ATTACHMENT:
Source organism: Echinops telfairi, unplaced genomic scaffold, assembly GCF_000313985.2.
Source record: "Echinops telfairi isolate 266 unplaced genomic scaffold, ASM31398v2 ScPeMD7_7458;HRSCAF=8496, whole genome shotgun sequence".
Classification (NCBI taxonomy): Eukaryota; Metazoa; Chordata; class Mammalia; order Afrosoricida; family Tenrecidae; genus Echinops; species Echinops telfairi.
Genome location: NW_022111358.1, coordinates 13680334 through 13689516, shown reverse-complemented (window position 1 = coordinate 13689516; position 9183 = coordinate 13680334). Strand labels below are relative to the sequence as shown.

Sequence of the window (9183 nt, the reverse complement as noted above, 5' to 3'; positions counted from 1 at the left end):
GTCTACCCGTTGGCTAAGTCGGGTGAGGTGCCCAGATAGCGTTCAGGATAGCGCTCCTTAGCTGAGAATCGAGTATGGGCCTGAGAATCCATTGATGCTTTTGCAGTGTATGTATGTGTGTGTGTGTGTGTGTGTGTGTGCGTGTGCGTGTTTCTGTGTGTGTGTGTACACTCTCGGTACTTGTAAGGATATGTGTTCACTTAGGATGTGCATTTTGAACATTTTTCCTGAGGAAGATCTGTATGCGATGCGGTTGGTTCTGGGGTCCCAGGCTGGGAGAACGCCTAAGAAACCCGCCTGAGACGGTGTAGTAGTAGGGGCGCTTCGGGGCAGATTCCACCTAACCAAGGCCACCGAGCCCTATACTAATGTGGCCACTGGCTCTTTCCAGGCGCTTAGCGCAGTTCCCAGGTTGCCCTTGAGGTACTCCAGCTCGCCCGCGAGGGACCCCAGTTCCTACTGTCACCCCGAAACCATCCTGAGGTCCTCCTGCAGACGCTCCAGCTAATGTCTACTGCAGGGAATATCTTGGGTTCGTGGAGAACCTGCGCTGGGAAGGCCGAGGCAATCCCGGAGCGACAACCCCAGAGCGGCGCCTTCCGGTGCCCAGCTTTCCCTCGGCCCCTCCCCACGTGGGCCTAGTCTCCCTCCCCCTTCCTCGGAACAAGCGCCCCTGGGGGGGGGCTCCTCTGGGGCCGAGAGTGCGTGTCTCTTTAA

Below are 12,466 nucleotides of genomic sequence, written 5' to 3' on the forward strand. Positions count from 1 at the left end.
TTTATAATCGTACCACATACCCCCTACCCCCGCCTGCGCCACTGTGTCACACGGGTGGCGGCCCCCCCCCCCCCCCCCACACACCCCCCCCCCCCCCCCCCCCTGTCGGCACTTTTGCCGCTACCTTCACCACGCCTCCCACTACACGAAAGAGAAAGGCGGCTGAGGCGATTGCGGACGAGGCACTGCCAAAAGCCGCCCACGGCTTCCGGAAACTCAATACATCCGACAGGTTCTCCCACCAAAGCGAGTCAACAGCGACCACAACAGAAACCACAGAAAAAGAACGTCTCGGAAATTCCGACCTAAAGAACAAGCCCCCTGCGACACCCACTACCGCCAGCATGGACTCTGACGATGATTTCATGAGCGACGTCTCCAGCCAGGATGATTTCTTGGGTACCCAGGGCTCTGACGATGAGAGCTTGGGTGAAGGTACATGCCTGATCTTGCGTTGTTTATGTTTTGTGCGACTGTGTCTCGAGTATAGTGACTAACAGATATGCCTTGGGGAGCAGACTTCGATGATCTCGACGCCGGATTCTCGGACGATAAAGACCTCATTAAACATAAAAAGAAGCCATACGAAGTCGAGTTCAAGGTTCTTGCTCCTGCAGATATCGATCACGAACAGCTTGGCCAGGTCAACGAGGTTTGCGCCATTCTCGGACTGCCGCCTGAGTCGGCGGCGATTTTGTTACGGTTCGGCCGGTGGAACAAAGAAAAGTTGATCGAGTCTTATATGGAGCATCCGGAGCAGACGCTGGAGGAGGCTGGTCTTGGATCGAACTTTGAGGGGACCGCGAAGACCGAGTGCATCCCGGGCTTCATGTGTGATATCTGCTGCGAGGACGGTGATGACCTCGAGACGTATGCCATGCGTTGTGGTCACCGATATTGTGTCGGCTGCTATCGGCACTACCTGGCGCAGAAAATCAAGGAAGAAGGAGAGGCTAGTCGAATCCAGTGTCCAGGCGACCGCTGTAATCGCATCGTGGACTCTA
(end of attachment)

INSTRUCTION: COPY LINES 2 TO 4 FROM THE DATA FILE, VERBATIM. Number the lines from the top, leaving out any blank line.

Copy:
Source record: "Echinops telfairi isolate 266 unplaced genomic scaffold, ASM31398v2 ScPeMD7_7458;HRSCAF=8496, whole genome shotgun sequence".
Classification (NCBI taxonomy): Eukaryota; Metazoa; Chordata; class Mammalia; order Afrosoricida; family Tenrecidae; genus Echinops; species Echinops telfairi.
Genome location: NW_022111358.1, coordinates 13680334 through 13689516, shown reverse-complemented (window position 1 = coordinate 13689516; position 9183 = coordinate 13680334). Strand labels below are relative to the sequence as shown.